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I am a developer and know just whatever sysadmin/networking/etc stuff I've picked up over a lifetime of computing and developing (not an inconsiderable amount, but I am very far from an expert on any of this).

I'm setting up 3 new (hosted, dedicated) Windows Server 2012 boxes (not in a domain) and I cannot figure out how to set the internal network's location to private (it seems this would be easiest and sufficiently secure, as far as firewall configuration for the various inter-server communication).

For connections, I have the Primary NIC which is setup on the external IP's, Secondary NIC on the private subnet IP, and a VIP connection that is setup on the load balancer's external IP's (adapter is Microsoft KM-TEST Loopback Adapter).

Only the Primary NIC connection has a gateway specified, and from what I read this appears to be why the other 2 connections are listed as Unidentified.

I've tried going into Local Security Policy under Network List Manager Policies and allowing users to change location for All Networks, but it appears to have no effect. Again, from what I read, even if it did have effect, if Windows cannot identify the network it cannot reapply the location after changes like a reboot or disconnection.

I cannot force all unidentified networks to be private because that would include the VIP connection which is for public traffic coming in through the load balancer.

EDIT: I've also tried two suggestions from technet, adding a DNS suffix for the connection which had no effect I could discern, and editing the registry to disable NLA on the adapter, which had some odd consequences - the connection was no longer in the network and sharing center at all and I could not tell how it was classifying the connection.

Perhaps if I added a gateway to the VIP or Secondary connections I could then differentiate them and apply the private location to just the Secondary, but I'm not sure what problems this might raise other than seeing it isn't recommended.

I'd rather not go through and configure each and every little firewall hole I need for the 3 servers on the internal network but perhaps this is what I should actually do? How else could I make the Secondary NIC connection only private?

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I am unable to add comments at present, so here's a comment in the form of an answer...

You mention adding a gateway to one of the other NICs. Don't do this. Only one NIC should have a default gateway; all other traffic should be guided (routed) using static route statements.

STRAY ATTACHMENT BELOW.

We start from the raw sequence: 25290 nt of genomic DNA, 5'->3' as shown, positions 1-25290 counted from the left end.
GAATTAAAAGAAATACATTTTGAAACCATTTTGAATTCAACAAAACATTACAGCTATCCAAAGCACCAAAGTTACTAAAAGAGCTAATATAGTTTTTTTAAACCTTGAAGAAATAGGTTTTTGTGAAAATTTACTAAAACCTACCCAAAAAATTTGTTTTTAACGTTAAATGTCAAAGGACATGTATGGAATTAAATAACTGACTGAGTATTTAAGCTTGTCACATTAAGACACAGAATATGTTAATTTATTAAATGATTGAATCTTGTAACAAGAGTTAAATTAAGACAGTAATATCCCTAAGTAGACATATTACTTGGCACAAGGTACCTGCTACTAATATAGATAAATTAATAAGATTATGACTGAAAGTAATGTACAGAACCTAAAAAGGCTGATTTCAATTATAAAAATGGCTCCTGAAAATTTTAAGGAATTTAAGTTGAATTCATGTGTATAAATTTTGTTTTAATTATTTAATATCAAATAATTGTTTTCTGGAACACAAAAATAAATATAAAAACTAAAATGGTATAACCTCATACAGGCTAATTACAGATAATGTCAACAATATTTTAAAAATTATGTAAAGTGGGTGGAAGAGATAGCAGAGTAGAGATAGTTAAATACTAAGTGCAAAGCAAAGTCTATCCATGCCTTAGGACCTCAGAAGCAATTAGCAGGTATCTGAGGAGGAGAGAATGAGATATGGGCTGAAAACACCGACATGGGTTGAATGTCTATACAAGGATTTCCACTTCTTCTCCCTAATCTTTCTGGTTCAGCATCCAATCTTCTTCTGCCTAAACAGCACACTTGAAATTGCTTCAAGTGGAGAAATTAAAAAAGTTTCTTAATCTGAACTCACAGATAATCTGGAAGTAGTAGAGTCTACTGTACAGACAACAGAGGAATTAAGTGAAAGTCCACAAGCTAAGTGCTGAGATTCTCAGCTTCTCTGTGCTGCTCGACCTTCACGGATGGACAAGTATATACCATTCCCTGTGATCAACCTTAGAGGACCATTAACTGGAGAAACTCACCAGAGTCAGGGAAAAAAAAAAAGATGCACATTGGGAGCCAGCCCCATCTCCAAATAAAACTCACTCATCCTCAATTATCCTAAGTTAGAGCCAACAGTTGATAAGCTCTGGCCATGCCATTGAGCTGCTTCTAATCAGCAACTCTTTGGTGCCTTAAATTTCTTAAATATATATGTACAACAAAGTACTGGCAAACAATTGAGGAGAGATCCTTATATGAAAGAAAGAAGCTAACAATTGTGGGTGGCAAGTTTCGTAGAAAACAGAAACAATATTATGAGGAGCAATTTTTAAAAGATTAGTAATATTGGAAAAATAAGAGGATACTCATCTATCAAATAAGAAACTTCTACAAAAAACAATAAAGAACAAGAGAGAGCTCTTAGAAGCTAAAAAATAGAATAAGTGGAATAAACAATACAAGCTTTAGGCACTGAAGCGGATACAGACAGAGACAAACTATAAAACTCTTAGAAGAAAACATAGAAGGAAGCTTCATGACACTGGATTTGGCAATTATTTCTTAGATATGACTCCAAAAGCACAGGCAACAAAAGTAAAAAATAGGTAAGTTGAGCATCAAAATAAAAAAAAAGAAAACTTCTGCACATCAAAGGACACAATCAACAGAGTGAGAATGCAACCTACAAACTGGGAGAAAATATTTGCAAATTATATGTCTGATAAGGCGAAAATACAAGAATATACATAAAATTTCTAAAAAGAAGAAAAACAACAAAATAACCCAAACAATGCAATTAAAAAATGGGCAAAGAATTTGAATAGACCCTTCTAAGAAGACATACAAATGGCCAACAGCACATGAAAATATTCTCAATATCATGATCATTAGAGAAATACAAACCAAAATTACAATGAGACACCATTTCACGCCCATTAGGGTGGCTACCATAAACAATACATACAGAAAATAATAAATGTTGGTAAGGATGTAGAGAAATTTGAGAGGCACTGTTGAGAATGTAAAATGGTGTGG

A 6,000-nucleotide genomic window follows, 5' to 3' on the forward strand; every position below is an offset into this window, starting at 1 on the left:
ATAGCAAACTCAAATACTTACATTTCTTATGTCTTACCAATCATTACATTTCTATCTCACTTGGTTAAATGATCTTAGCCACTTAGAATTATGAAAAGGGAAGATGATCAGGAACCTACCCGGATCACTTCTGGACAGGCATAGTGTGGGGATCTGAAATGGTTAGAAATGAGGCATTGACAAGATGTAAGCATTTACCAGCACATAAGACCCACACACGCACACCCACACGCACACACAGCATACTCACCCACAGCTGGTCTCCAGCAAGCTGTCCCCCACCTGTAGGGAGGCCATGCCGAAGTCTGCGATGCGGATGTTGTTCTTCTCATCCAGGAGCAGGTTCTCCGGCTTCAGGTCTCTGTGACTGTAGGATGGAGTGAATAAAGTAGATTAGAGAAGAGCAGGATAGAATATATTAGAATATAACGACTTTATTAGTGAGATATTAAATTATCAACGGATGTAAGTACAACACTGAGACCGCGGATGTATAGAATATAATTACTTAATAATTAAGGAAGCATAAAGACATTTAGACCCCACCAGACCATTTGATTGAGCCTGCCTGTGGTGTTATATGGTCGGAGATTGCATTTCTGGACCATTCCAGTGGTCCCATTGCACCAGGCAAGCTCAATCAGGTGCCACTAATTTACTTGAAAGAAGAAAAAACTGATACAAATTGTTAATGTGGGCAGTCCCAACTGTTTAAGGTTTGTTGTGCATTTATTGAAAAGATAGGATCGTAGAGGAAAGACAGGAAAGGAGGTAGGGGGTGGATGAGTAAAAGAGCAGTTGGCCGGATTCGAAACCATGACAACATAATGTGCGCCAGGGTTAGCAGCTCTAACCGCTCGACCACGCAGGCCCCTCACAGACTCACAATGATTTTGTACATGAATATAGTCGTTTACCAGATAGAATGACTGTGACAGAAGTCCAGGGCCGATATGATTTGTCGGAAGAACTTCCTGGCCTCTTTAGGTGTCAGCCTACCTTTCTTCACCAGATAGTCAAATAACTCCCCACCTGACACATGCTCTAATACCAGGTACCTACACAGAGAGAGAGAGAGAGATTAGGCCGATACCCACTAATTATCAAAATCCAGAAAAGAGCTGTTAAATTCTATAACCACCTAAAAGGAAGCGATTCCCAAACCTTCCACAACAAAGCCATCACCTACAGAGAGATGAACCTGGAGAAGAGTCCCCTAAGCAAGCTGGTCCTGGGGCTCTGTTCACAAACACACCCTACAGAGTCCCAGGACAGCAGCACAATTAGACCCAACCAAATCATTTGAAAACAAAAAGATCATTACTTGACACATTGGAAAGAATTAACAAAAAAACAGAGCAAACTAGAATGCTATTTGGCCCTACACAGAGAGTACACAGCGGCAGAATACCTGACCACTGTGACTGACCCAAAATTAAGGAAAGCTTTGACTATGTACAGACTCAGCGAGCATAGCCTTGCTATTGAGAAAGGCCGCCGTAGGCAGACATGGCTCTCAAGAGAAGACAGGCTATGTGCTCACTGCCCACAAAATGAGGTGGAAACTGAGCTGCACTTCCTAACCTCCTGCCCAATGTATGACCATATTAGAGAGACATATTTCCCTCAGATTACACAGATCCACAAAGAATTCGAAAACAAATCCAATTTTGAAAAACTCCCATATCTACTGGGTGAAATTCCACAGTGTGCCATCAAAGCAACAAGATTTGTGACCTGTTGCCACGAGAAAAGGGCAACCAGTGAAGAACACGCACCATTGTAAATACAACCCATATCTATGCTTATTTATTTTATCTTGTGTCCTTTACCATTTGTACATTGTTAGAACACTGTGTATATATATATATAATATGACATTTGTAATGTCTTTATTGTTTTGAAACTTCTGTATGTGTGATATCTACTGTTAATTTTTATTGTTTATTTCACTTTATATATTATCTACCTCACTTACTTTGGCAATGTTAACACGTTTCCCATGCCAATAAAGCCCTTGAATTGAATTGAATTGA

Set the default gateway on the NIC that's going to have the most remote target networks. This way, you minimise the number of static routes you need to define. In a situation like yours, you'd normally set the default gateway on the public NIC, 'cause this could be talking to numerous "unknown" networks. You then set static routes for your well-known/well-understood internal address range(s).

Hope this makes sense.

Alternatively, don't specify any default gateways, and do everything through static routes (ill-advised!).

But back to your original question, it's the Network Location Awareness (NLA) aspect of Windows you need help with. Some aspects of this can be configured using NETSH, but I'd have to Google this myself, so not much help there, I'm afraid.

  • Thanks I do somewhat understand routing and gateway, enough to know that you shouldn't have 2 default gateways. I've found mention of setting the DNS suffix for the connection to get NLA to identify the connection (testing now) and some registry changes to disable NLA for a specific connection (testing next). – quentin-starin Aug 29 '13 at 21:55
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I did find a way to identify secondary networks here https://superuser.com/a/218509/36752.

Basically, you have to give the connection a default gateway for Windows to identify it and giving the route a higher metric avoids issues with multiple default gateways.

To add a default gateway with a higher route metric use the command line to enter a command as so:

route -p add 0.0.0.0 mask 0.0.0.0 10.1.1.1 metric 50 if 15

Replace the IP address 10.1.1.1 with the address of another device on the connection/network you want to identify (windows uses the mac address of the gateway as an identifier). Use a metric value that is higher than the other default route and use the appropriate if # (both if #'s and current route metrics can be viewed with route print -4).

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